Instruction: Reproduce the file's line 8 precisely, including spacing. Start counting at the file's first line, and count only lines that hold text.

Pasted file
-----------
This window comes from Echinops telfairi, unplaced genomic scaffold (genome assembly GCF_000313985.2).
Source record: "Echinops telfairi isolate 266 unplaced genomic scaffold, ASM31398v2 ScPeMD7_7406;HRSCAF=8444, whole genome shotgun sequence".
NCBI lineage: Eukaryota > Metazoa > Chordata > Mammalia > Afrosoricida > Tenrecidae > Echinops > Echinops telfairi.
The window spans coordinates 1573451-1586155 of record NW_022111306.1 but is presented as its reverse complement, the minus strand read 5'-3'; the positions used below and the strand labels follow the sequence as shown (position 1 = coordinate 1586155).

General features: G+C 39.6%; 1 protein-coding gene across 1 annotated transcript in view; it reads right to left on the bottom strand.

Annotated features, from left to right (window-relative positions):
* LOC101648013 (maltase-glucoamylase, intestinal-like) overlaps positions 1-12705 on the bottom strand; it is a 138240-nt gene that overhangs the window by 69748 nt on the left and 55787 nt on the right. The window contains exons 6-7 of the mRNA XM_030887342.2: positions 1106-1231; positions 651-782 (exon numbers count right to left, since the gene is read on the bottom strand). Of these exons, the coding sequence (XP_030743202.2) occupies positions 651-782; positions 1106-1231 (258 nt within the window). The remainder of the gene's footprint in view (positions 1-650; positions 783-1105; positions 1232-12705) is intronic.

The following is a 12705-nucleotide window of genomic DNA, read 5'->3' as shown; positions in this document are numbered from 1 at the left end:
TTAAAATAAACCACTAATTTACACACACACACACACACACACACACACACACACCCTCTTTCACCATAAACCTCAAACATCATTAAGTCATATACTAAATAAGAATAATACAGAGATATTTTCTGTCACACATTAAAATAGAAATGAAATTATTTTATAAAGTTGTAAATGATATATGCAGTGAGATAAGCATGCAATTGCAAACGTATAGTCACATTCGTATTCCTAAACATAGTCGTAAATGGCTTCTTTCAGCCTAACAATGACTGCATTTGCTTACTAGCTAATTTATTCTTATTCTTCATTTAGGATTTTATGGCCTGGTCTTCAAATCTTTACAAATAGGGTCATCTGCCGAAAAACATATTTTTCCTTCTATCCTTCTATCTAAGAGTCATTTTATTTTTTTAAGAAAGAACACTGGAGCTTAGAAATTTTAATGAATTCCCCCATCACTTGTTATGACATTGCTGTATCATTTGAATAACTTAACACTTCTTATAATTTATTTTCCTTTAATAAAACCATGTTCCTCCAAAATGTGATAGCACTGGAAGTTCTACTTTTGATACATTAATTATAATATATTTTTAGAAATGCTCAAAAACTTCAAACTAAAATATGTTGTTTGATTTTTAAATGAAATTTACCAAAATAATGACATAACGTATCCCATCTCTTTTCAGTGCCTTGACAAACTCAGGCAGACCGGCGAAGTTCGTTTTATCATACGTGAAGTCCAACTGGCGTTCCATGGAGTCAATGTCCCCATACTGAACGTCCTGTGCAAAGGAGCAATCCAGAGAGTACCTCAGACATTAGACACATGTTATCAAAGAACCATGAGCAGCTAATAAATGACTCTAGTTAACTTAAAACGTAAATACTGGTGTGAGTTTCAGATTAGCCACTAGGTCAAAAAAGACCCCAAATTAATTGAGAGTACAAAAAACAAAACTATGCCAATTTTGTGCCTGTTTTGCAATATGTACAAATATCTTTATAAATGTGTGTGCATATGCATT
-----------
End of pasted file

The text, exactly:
The following is a 12705-nucleotide window of genomic DNA, read 5'->3' as shown; positions in this document are numbered from 1 at the left end: